Market power, price discrimination, and allocative efficiency in intermediate-goods markets
We consider a monopolistic supplier's optimal choice of two-part tariff contracts when downstream firms are asymmetric. We find that the optimal discriminatory contracts amplify differences in downstream firms' competitiveness. Firms that are larger-either because they are more efficient or because they sell a superior product-obtain a lower wholesale price than their rivals. This increases allocative efficiency by favoring the more productive firms. In contrast, we show that a ban on price discrimination reduces allocative efficiency and can lead to higher wholesale prices for all firms. As a result, consumer surplus, industry profits, and welfare are lower. Copyright (c) 2009, RAND.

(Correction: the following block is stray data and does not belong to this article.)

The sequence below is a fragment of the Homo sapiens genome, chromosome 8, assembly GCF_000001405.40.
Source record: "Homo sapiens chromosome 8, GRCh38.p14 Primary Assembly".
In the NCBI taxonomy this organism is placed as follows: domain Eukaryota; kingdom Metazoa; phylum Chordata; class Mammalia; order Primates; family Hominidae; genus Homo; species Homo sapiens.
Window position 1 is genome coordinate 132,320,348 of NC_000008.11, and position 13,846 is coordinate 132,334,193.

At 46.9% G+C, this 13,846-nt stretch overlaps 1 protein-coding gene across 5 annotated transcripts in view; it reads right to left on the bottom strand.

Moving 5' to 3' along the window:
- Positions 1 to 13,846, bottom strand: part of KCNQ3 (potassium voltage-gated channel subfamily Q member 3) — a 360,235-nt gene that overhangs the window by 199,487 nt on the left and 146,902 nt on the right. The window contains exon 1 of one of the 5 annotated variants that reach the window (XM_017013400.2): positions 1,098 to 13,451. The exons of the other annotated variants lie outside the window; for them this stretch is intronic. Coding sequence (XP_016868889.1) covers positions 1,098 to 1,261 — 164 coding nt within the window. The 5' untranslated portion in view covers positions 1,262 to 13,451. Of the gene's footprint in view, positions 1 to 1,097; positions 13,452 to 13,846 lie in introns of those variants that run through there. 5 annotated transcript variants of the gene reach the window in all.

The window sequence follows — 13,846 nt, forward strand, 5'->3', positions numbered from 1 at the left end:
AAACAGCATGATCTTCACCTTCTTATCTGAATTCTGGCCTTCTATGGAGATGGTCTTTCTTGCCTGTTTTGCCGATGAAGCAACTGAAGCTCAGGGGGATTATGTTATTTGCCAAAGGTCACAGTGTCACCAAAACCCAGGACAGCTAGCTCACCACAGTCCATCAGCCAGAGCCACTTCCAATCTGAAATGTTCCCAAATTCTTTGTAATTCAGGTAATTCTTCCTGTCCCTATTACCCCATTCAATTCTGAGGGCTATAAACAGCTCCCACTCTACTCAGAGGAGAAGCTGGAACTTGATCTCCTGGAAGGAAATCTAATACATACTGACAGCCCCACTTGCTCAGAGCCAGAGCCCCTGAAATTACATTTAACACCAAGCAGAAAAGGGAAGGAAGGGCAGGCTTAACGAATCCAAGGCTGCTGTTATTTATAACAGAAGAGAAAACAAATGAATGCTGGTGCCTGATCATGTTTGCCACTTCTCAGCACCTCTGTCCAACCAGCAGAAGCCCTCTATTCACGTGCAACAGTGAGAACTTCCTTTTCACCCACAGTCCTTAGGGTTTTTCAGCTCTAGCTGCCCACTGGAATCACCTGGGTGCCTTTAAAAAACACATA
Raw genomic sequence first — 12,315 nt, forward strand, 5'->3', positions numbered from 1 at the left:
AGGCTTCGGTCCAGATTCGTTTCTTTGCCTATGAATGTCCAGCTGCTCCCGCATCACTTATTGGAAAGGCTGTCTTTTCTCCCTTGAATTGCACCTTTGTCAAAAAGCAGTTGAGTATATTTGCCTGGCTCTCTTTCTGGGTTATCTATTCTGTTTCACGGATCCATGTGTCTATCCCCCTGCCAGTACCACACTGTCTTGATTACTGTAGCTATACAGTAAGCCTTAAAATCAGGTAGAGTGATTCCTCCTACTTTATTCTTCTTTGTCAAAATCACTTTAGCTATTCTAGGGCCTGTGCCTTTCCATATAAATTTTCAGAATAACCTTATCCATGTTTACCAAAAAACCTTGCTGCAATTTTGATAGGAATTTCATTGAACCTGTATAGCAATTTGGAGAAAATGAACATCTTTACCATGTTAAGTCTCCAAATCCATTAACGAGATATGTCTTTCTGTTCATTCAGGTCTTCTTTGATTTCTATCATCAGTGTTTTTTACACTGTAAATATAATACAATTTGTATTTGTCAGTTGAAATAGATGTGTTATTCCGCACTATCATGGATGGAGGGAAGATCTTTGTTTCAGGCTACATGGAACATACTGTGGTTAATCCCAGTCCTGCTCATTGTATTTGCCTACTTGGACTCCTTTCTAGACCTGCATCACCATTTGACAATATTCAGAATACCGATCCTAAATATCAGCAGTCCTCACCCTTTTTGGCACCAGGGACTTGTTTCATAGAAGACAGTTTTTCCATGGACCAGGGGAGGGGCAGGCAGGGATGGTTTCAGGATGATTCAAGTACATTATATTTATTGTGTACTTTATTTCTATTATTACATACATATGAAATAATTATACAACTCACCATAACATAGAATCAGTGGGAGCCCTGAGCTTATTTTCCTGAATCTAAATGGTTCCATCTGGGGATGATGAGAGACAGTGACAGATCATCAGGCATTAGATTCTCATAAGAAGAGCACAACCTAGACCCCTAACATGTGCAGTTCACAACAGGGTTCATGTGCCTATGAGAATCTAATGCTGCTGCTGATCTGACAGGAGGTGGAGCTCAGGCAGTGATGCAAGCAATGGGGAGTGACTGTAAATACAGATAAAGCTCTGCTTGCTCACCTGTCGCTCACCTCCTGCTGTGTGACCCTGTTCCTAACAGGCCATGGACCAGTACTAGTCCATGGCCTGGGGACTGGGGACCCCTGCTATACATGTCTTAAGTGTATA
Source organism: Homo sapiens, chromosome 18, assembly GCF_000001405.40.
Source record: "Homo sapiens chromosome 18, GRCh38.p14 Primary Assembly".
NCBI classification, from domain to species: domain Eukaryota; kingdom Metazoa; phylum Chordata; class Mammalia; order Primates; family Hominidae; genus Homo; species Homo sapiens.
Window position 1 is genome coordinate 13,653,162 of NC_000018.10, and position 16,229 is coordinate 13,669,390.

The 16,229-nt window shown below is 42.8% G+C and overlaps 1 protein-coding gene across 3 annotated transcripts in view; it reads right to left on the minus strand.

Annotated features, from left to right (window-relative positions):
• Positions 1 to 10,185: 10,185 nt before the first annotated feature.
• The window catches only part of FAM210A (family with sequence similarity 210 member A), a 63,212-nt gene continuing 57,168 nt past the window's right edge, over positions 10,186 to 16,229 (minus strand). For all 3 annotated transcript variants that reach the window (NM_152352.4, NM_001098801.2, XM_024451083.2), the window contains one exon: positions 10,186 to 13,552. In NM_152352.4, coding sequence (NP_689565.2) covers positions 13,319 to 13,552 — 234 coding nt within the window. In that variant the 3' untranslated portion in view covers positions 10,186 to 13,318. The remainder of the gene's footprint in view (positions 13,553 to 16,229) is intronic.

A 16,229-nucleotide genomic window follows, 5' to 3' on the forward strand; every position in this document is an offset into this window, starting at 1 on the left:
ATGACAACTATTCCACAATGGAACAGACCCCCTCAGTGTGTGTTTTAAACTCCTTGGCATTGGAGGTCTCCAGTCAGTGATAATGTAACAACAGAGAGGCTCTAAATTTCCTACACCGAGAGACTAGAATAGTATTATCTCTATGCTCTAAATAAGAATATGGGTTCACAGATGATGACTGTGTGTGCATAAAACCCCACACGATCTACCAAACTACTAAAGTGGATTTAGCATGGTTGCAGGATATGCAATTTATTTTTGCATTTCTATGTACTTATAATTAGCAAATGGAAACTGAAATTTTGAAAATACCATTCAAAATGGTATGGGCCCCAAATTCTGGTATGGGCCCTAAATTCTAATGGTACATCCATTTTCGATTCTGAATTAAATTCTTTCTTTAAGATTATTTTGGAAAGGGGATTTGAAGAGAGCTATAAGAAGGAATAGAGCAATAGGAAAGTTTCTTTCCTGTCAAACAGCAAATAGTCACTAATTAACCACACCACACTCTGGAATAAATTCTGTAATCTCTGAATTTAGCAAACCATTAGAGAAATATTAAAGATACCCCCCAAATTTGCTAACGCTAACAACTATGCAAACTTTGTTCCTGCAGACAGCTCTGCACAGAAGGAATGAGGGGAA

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Volume (Year): 40 (2009)
Issue (Month): 4 ()
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